Observations of fronts from the Helsinki Testbed mesoscale observing network
David M. Schultz, Univ. of Helsinki/FMI, Helsinki, Finland; and M. Leskinen
Since January 2005, the Finnish Meteorological Institute and Vaisala Corporation have established and maintained a mesoscale atmospheric observational network in southern Finland. The Helsinki Testbed (HTB) is a research and operational program designed to provide new information on observing systems and strategies, mesoscale weather phenomena, urban and regional modeling, and applications in a high-latitude coastal environment.
The HTB focuses on meteorological observations and forecasting directed towards meso-gamma-scale phenomena that are often too small to be detected adequately by traditional observing networks. The domain of the HTB covers much of southern Finland and the Gulf of Finland. Most of the new observation sites are located in an area of about 150 x 150 km that includes Helsinki. In particular, more than 40 communication masts, 60–100-m high, are equipped with new weather transmitters capable of measuring temperature, humidity, air pressure, rain, and wind speed and direction. Additionally, the number of radio soundings and ceilometer measurements has been increased, a wind profiler and dual-polarimetric radar have been installed, and data from four Doppler weather radars are available. Most of the data is freely available on the Internet, and the HTB is an open program, which means collaborative and independent measurements are encouraged. The HTB supports the development and testing of new observational instruments, systems and methods in concentrated field experiments.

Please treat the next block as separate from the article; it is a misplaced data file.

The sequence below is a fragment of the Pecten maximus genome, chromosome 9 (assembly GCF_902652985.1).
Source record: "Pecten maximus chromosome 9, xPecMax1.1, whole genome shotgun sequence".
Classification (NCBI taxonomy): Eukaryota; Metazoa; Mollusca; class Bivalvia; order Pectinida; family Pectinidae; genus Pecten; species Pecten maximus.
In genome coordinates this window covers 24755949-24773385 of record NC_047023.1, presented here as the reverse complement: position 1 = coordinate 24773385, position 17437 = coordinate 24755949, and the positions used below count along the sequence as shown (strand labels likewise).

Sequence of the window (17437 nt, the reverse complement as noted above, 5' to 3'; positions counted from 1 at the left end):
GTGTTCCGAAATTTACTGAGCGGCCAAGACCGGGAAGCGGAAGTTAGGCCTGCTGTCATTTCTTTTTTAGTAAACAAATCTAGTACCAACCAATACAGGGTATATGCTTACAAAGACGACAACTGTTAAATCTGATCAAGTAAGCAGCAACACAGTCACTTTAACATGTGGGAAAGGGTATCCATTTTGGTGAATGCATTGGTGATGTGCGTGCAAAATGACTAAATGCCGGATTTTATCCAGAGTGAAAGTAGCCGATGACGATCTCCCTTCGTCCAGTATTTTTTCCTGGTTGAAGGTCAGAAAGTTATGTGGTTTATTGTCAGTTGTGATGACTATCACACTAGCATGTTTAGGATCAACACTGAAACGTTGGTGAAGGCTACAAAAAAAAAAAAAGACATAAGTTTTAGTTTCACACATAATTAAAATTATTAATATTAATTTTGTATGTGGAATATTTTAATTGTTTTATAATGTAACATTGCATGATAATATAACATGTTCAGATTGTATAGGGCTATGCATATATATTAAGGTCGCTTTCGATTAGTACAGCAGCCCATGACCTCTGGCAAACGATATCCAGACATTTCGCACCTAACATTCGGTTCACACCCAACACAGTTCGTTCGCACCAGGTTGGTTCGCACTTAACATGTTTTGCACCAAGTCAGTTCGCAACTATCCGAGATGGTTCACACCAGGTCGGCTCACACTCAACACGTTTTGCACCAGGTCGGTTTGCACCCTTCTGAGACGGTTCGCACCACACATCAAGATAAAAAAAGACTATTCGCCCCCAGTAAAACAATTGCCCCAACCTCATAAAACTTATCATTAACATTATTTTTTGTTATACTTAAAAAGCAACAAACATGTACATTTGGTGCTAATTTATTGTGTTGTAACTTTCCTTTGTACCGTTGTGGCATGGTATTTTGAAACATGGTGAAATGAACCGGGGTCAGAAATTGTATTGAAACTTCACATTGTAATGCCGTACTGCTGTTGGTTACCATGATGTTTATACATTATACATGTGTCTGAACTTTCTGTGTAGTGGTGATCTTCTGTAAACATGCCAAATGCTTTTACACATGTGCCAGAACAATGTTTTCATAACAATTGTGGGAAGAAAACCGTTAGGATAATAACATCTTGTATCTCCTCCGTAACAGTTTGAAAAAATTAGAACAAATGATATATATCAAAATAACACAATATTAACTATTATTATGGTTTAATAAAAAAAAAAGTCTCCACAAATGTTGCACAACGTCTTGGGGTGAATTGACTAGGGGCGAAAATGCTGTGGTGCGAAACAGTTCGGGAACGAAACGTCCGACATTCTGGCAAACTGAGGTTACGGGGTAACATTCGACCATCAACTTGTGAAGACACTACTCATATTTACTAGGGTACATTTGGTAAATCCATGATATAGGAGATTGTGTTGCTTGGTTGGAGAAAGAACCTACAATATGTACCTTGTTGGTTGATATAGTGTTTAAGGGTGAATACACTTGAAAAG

One aspect of mesoscale meteorology that the HTB is well suited to study is fronts moving through southern Finland. Analysis of several fronts to date indicate nonclassical structures and evolutions that require explanation. For example, on 31 October 2007, the radar data and data from several instrumented towers indicated a structure reminiscent of a density current, although other characteristics of the front argue against this interpretation. For example, the front occurred in a region of near-continuous rain, as observed by the radar and by a collocated disdrometer and a precipitation occurrence sensor. Thus, evaporation into the cold pool is unlikely to have contributed toward the cold pool. Masted data can also be used to show that the cold pool was less than 1 km deep, with all the cold air underneath the melting layer. Consequently, this case illustrates one of the problems with inferring the dynamics of a front from its morphology. Unexplained near-surface prefrontal warming, seen in other fronts across the world, remains unexplained. This case, and others to be presented at the conference, are a precursor to a larger study of the interaction between fronts and the near-surface boundary layer to be conducted in southern Finland over the next few years.
Joint Poster Session 2, Observations/Studies of High—Impact Weather in Urban Regions
Tuesday, 13 January 2009, 9:45 AM-11:00 AM, Hall 5
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